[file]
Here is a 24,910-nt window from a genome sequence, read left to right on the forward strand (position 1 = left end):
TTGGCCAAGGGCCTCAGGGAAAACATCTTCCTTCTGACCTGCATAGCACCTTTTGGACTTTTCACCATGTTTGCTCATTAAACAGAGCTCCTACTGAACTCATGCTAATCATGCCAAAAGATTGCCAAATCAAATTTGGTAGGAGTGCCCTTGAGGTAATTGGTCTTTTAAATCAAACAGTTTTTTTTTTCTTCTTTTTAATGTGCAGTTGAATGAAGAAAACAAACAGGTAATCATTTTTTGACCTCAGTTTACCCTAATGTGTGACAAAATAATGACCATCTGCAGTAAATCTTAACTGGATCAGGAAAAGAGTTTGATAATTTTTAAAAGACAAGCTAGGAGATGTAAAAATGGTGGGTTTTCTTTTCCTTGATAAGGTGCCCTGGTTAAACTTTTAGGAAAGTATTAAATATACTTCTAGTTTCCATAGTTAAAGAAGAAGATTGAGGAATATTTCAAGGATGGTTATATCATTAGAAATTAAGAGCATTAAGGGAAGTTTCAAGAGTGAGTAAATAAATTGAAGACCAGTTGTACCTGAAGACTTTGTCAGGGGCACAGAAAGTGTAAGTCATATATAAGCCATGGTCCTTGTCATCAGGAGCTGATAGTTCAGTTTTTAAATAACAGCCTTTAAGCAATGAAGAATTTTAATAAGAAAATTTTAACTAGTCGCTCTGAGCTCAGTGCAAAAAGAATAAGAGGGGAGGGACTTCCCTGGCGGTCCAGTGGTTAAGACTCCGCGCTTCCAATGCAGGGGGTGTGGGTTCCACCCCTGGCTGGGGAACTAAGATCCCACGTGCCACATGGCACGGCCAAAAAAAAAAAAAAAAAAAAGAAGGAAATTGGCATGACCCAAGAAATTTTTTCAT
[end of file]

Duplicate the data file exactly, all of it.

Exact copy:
Here is a 24,910-nt window from a genome sequence, read left to right on the forward strand (position 1 = left end):
TTGGCCAAGGGCCTCAGGGAAAACATCTTCCTTCTGACCTGCATAGCACCTTTTGGACTTTTCACCATGTTTGCTCATTAAACAGAGCTCCTACTGAACTCATGCTAATCATGCCAAAAGATTGCCAAATCAAATTTGGTAGGAGTGCCCTTGAGGTAATTGGTCTTTTAAATCAAACAGTTTTTTTTTTCTTCTTTTTAATGTGCAGTTGAATGAAGAAAACAAACAGGTAATCATTTTTTGACCTCAGTTTACCCTAATGTGTGACAAAATAATGACCATCTGCAGTAAATCTTAACTGGATCAGGAAAAGAGTTTGATAATTTTTAAAAGACAAGCTAGGAGATGTAAAAATGGTGGGTTTTCTTTTCCTTGATAAGGTGCCCTGGTTAAACTTTTAGGAAAGTATTAAATATACTTCTAGTTTCCATAGTTAAAGAAGAAGATTGAGGAATATTTCAAGGATGGTTATATCATTAGAAATTAAGAGCATTAAGGGAAGTTTCAAGAGTGAGTAAATAAATTGAAGACCAGTTGTACCTGAAGACTTTGTCAGGGGCACAGAAAGTGTAAGTCATATATAAGCCATGGTCCTTGTCATCAGGAGCTGATAGTTCAGTTTTTAAATAACAGCCTTTAAGCAATGAAGAATTTTAATAAGAAAATTTTAACTAGTCGCTCTGAGCTCAGTGCAAAAAGAATAAGAGGGGAGGGACTTCCCTGGCGGTCCAGTGGTTAAGACTCCGCGCTTCCAATGCAGGGGGTGTGGGTTCCACCCCTGGCTGGGGAACTAAGATCCCACGTGCCACATGGCACGGCCAAAAAAAAAAAAAAAAAAAAGAAGGAAATTGGCATGACCCAAGAAATTTTTTCAT